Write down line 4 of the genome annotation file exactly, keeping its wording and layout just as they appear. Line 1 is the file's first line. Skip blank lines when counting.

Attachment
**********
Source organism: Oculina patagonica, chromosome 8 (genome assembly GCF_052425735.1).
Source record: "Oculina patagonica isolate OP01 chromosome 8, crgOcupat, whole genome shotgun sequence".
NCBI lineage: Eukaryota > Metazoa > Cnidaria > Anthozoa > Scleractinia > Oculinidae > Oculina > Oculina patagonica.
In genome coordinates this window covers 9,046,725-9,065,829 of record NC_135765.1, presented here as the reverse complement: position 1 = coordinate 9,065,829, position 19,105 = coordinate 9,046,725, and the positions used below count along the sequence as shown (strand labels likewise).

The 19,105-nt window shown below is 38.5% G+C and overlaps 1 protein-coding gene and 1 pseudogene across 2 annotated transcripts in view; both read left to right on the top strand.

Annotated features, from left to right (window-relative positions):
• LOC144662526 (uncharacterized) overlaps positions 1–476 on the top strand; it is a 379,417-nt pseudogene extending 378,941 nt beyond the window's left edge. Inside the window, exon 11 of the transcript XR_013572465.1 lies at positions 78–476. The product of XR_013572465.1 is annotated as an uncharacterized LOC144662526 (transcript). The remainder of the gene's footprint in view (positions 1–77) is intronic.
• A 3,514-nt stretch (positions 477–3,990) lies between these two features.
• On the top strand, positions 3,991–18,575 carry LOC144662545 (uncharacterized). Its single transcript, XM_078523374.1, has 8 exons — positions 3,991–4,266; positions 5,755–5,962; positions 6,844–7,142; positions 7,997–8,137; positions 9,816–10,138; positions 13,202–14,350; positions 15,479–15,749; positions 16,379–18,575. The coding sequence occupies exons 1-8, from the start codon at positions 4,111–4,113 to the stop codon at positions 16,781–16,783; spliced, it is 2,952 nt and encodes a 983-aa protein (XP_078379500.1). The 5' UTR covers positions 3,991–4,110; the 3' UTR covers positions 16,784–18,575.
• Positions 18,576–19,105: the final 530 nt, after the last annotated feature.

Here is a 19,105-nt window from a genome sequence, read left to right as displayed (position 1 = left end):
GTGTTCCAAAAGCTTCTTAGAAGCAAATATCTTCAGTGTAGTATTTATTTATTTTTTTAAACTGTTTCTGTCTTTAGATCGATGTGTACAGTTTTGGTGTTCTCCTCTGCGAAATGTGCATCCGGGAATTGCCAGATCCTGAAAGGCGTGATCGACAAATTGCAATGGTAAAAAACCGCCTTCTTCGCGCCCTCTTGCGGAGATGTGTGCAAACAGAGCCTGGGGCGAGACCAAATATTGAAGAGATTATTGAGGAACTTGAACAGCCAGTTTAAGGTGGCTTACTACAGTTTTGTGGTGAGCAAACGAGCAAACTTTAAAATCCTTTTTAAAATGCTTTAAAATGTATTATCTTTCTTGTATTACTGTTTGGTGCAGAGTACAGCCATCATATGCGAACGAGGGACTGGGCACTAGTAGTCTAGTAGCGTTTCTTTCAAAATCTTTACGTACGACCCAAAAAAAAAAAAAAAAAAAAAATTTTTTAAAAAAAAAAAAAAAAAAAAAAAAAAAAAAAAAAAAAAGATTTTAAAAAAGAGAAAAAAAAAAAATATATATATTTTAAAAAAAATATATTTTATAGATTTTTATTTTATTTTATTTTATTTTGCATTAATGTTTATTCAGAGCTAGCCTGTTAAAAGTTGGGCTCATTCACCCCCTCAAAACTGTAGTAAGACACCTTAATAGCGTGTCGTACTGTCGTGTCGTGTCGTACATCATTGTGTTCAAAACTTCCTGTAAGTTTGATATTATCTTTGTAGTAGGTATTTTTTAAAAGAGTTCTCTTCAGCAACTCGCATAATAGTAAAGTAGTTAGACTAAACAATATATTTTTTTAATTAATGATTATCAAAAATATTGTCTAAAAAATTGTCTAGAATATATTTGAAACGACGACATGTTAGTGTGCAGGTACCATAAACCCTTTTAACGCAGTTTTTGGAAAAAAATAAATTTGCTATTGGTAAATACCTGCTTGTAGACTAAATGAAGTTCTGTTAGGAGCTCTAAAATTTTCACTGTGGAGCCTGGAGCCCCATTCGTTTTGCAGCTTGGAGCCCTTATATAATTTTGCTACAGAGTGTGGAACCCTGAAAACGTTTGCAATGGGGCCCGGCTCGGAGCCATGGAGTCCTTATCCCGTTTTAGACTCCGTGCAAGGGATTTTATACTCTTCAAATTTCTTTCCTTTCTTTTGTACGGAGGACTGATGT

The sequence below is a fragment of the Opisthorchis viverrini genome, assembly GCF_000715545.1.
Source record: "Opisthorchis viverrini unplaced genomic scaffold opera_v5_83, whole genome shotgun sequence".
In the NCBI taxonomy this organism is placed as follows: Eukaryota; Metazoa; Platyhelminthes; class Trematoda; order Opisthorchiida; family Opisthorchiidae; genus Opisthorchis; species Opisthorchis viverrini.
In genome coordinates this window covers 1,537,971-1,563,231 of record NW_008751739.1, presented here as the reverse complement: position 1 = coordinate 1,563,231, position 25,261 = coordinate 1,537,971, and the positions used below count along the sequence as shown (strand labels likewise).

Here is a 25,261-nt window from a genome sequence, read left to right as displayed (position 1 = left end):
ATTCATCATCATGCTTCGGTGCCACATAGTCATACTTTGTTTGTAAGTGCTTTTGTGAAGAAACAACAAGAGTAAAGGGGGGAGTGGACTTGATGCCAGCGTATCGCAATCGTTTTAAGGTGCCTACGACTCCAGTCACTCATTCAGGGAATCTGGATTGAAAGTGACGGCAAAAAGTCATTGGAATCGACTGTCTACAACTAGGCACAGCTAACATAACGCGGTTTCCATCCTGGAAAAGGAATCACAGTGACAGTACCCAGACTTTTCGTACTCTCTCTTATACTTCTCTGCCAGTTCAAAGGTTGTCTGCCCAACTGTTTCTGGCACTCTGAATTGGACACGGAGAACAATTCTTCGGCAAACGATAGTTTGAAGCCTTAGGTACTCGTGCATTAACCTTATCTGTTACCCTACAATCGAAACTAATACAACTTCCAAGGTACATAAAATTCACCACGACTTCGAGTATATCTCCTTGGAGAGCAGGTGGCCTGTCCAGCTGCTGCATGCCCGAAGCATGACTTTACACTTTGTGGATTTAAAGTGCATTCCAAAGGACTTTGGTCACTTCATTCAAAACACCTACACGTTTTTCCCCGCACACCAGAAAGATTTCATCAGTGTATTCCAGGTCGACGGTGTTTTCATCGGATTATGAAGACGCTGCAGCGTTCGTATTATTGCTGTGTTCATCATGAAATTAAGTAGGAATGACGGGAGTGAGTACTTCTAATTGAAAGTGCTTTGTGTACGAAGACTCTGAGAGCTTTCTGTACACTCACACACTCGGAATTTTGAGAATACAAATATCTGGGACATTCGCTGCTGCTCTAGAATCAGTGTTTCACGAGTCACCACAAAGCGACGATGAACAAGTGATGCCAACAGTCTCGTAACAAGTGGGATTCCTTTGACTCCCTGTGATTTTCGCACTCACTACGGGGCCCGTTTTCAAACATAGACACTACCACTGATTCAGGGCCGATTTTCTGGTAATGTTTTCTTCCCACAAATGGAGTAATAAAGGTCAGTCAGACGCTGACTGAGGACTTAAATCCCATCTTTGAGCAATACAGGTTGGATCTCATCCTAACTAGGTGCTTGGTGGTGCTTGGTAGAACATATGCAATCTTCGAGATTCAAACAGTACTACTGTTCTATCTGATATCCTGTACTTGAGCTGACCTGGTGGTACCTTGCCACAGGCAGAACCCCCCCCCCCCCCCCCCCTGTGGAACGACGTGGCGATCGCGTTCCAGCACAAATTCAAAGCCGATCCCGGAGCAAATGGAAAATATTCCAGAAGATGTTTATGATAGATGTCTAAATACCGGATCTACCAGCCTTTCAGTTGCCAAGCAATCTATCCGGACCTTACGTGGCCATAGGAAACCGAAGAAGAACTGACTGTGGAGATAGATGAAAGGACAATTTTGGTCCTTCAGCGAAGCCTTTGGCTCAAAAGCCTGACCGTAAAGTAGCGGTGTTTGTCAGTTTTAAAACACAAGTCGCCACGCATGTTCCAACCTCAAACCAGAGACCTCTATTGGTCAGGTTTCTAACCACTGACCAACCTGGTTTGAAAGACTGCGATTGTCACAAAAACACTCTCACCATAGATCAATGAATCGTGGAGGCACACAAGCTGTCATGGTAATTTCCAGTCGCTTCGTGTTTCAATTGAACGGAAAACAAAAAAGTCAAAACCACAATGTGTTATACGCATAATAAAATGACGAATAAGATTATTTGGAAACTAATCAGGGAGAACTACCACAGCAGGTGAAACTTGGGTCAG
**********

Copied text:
In genome coordinates this window covers 9,046,725-9,065,829 of record NC_135765.1, presented here as the reverse complement: position 1 = coordinate 9,065,829, position 19,105 = coordinate 9,046,725, and the positions used below count along the sequence as shown (strand labels likewise).